Proper characterization of uncertainty remains a major challenge, and is inherent to many aspects of modelling such as structural development, hypothesis testing and parameter estimation, and the adequate characterization of forcing data and initial and boundary conditions. To address this challenge, methods for a) uncertainty analysis (UA) that seek to quantify and reduce the different sources of uncertainty, as well as propagating them through a system/model, and b) the closely-related methods for sensitivity analysis (SA) that evaluate the role and significance of uncertain factors (in the functioning of systems/models), have proved to be very helpful.
This session invites contributions that discuss advances, both in theory and/or application, in methods for SA/UA applicable to all Earth and Environmental Systems Models (EESMs). This includes all areas of hydrology, such as classical hydrology, subsurface hydrology and soil science. Topics of interest include (but are not limited to):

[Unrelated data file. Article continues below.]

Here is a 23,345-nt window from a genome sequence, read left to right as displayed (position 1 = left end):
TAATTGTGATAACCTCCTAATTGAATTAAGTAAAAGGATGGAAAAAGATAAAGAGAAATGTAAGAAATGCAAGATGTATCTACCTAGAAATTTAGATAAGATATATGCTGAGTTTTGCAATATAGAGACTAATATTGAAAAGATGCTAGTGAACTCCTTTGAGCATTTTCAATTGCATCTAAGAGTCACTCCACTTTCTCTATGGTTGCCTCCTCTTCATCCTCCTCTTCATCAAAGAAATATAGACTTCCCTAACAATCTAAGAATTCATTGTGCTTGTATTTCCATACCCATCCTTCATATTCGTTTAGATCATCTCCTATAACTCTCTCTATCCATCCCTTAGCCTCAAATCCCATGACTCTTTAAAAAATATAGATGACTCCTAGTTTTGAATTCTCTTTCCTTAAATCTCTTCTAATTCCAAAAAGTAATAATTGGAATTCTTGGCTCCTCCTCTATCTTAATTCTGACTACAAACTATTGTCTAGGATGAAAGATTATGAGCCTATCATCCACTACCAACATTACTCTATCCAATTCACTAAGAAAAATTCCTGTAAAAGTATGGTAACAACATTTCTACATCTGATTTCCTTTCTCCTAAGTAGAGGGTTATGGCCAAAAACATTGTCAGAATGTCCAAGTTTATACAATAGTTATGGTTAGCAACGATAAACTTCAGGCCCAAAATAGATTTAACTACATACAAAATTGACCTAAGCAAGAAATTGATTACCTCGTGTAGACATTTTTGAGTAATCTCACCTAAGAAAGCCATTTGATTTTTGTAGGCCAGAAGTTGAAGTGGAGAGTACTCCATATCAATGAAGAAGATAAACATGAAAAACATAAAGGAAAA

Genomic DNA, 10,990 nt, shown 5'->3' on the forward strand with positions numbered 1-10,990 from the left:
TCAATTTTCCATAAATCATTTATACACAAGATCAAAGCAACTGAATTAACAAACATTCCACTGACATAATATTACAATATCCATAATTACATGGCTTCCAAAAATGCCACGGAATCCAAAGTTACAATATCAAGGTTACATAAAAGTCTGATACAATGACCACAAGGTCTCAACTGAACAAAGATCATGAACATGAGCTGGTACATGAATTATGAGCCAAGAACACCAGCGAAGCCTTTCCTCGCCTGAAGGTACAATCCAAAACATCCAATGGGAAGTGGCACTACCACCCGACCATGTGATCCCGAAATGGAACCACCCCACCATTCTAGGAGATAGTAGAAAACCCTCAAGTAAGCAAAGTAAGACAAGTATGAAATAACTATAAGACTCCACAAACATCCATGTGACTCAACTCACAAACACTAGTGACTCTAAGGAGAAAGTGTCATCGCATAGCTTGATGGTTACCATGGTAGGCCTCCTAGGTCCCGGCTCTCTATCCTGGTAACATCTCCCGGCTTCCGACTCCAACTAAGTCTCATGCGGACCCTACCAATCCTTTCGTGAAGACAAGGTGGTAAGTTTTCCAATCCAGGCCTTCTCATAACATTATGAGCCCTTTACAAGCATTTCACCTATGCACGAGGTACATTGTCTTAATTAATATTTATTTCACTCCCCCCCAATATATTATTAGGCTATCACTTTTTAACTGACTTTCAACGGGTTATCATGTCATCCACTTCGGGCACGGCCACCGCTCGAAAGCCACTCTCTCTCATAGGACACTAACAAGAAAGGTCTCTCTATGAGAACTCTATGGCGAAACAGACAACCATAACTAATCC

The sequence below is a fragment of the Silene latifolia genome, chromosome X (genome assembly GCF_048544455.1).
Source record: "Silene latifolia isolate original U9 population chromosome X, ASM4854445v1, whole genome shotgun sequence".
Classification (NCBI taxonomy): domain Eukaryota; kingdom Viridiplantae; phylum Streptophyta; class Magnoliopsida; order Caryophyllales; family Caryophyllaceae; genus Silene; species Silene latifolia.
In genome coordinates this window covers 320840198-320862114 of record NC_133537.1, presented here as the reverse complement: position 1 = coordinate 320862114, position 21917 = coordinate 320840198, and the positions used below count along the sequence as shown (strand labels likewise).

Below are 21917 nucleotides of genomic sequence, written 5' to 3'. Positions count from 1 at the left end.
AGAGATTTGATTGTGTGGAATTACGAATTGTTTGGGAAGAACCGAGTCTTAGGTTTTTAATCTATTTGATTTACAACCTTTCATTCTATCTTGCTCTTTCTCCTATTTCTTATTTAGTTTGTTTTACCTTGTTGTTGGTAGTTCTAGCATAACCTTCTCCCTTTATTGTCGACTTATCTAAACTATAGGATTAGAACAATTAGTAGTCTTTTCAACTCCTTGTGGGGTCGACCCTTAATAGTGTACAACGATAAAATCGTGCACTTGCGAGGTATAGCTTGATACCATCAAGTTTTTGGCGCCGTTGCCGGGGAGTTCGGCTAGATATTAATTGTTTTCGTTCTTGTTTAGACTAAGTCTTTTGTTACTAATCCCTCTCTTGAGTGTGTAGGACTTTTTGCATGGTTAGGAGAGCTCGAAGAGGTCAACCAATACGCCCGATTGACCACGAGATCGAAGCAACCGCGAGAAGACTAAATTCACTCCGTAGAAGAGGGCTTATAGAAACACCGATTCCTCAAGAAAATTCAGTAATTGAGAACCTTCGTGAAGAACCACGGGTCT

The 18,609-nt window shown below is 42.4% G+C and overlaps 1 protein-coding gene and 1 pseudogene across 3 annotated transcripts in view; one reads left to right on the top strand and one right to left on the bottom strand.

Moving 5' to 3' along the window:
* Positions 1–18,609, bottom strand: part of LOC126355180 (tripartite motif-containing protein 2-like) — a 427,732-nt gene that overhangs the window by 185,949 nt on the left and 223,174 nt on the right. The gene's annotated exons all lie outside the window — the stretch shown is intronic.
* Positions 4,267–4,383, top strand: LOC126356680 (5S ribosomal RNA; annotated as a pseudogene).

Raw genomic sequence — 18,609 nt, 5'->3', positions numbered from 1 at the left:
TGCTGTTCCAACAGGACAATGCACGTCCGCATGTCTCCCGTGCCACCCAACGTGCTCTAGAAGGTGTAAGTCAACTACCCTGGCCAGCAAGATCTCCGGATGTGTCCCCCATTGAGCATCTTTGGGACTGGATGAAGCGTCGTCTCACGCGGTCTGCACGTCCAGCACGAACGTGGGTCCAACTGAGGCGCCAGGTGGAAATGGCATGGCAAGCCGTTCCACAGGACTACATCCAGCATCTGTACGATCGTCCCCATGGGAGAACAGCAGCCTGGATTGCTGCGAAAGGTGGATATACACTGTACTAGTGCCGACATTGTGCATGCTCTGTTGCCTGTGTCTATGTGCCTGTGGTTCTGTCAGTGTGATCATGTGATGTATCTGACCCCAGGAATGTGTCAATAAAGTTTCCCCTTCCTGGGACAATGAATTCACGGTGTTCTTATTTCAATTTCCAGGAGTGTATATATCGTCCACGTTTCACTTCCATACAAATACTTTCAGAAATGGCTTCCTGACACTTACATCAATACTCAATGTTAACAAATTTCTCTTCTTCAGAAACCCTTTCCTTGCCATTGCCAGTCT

(1) Novel methods for effective characterization of sensitivity and uncertainty
(2) Single- versus multi-criteria SA/UA
(3) Novel methods for spatial and temporal evaluation/analysis of models
(4) The role of data information and error on SA/UA (e.g., input/output data error, model structure error, parametric error, regionalization error in environments with not data etc.)
(5) Novel approaches and benchmarking efforts for parameter estimation
(6) Improving the computational efficiency of SA/UA (efficient sampling, surrogate modelling, parallel computing, model pre-emption, model ensembles, etc.)

Contributions addressing any or all aspects of sensitivity/uncertainty, including those related to model structural development, hypothesis testing, parameter estimation, forcing data, and initial and boundary conditions are invited.

Co-organized by BG3/ESSI1/NP5